The School Bond Challenge

A $485 million school bond on the November ballot is the topic in the latest SMa.r.t. column. Photo: Sam Catanzaro.

In about four weeks we will be voting on a school bond. This $485 million bond will cost over a billion dollars by the time the bond is retired in 30-40 years depending on how it is parceled out. This proposed bond has many deficiencies. Currently there is no master plan how the money is going to be spent at each school. Our school population is shrinking as families find it harder and harder to find affordable housing in Santa Monica and our City’s limited income population continuous to gray. The 15.4% “out of district” permitted students add diversity to our schools but we receive no financial benefit from their home cities, and they represent about 1/7 of our student population. Our residents already burdened with worthy State, County and Local bonds and recent sales tax increases are reaching donor fatigue. The real additional tax burden to parcel owners and tenants is unknown. Construction costs are at an all time high because of the unsustainable economic bubble we are in. And finally the vast majority of the funding for this bond’s campaign is coming not from residents, but from outside interests hoping to benefit from the bond in a City that has a tradition of overpaying for its construction (e.g. the $2.2 million toilets in Clover Park.). This is not a prudent, effective and attractive bond.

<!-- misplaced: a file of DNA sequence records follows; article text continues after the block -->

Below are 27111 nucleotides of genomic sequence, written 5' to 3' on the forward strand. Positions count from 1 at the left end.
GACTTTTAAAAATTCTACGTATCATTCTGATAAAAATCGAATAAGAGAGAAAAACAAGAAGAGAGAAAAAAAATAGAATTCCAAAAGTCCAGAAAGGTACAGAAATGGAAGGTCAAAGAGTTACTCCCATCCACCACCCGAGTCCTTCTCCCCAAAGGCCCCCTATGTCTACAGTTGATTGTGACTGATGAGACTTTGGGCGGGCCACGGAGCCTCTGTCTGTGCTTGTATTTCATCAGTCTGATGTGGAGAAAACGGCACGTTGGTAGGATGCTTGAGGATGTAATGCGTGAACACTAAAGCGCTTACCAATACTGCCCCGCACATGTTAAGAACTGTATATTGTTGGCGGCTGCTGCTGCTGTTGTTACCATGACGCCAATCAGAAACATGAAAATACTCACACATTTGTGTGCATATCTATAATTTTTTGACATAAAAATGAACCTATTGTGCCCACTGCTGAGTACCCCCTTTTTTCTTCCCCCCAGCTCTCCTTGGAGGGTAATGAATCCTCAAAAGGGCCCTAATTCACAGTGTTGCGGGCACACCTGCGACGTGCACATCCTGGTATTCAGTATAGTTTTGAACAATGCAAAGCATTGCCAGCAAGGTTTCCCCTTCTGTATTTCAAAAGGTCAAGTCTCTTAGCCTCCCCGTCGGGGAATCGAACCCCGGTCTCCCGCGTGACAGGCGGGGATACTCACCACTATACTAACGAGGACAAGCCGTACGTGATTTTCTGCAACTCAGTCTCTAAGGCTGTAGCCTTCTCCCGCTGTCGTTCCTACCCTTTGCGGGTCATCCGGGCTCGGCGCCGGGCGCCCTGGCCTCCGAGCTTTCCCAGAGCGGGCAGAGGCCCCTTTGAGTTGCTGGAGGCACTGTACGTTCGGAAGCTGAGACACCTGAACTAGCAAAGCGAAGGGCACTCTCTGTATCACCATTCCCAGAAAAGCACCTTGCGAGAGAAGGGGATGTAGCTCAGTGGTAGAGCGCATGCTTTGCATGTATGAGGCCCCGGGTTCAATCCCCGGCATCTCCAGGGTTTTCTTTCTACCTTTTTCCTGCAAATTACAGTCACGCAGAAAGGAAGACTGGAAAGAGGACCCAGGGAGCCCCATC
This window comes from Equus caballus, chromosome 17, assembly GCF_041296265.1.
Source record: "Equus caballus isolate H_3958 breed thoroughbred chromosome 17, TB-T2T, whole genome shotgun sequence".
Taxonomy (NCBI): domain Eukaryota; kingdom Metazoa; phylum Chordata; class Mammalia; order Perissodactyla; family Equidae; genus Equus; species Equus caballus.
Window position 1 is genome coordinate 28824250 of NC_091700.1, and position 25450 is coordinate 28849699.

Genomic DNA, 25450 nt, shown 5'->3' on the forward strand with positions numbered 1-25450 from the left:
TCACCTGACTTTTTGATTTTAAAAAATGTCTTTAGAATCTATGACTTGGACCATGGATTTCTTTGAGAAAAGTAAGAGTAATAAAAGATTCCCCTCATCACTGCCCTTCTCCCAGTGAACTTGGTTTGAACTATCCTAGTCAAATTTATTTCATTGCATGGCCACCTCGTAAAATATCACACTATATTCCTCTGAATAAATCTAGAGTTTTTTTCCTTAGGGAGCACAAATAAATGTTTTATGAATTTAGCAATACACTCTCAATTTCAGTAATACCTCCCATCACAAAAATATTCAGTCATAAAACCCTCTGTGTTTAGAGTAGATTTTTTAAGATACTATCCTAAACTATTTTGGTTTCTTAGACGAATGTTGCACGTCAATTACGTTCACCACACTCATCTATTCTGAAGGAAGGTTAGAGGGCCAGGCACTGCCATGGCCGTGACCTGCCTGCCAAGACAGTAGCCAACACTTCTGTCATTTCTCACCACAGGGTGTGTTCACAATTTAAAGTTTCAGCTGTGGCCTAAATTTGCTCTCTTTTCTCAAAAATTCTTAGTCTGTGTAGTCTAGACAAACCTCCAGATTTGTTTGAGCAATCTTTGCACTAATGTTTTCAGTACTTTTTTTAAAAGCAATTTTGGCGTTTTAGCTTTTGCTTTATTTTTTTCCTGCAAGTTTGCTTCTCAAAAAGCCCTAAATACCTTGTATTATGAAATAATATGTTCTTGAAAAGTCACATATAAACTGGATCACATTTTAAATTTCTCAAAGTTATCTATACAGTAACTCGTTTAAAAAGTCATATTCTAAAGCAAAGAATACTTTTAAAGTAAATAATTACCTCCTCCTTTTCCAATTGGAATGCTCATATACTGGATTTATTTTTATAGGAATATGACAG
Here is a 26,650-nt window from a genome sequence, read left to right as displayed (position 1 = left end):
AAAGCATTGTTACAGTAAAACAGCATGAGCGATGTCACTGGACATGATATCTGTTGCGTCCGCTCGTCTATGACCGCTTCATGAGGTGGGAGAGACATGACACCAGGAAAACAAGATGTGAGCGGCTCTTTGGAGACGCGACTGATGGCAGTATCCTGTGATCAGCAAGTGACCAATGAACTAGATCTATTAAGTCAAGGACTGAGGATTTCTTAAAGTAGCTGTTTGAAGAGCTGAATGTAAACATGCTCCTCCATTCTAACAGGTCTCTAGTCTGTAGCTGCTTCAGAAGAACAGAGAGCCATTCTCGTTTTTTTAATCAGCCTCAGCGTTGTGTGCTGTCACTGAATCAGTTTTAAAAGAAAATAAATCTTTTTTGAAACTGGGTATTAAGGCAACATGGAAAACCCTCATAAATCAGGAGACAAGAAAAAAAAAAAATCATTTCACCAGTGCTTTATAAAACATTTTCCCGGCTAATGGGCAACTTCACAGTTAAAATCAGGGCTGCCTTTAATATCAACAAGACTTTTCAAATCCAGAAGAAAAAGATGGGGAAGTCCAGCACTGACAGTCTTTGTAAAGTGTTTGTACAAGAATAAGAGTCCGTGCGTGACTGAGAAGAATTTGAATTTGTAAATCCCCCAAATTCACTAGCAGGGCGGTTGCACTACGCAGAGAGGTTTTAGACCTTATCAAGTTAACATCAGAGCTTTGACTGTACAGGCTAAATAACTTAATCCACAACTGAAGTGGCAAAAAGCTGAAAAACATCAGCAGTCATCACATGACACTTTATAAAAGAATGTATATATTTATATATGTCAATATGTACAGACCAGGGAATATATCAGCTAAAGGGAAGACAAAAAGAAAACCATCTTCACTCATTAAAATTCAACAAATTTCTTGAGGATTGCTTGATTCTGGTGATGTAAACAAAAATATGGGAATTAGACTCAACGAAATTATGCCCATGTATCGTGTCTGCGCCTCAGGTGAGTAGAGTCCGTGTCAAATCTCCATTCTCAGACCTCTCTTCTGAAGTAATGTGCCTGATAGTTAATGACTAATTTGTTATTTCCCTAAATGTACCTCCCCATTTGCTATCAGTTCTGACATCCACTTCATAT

Naturally our schools need continuous upgrading as teaching methods evolve and buildings become obsolete when their long-term maintenance costs exceed their replacement costs. A School district  apart from selling/leasing its property or getting a subsidy from the City or the State has no way, other than bonds, to raise the capital funds on a scale needed for our good but unbelievably expensive school buildings. Our children are going to school today in buildings that previous generations of generous residents paid for with previous bonds. 

For example one of the rumored uses of this bond money might be to air-condition an unknown number of classrooms. There is good reason for this as the research is clear that students learn better in cooler classrooms and even test scores improve on cooler days. But the problem is that we need the air conditioning because, as a society, we have failed, even with all those expensive previous bonds, to build sustainable buildings. And now, we are going to add to pollution and global warming by increasing the amount of air-conditioning feeding the vicious circle that got us here in the first place? 

So we would like to reframe the issuance of a bond with a challenge that we support the bond on one  ambitious condition: that the first piece of the bond go entirely and only to making our entire school district electrically self sufficient in four years. This means principally roof top solar photovoltaic (PV) collectors but can also involve more efficient lighting, better window glazing, more nuanced AC controls, and a host of new and old improvement integrated technologies. Some schools, because of their roof mounted equipment, trees, or adjacent buildings cannot be effectively self sufficient, but other schools with a more advantageous solar profile may compensate with additional PV so that the the entire district has a zero  electrical bill. When the district generates all the power it needs (including for new air-conditioning) we can talk about what to do with the balance of the bond. The 4 year timeframe is because the upgrades will primarily be during the summer. The advantages of this are: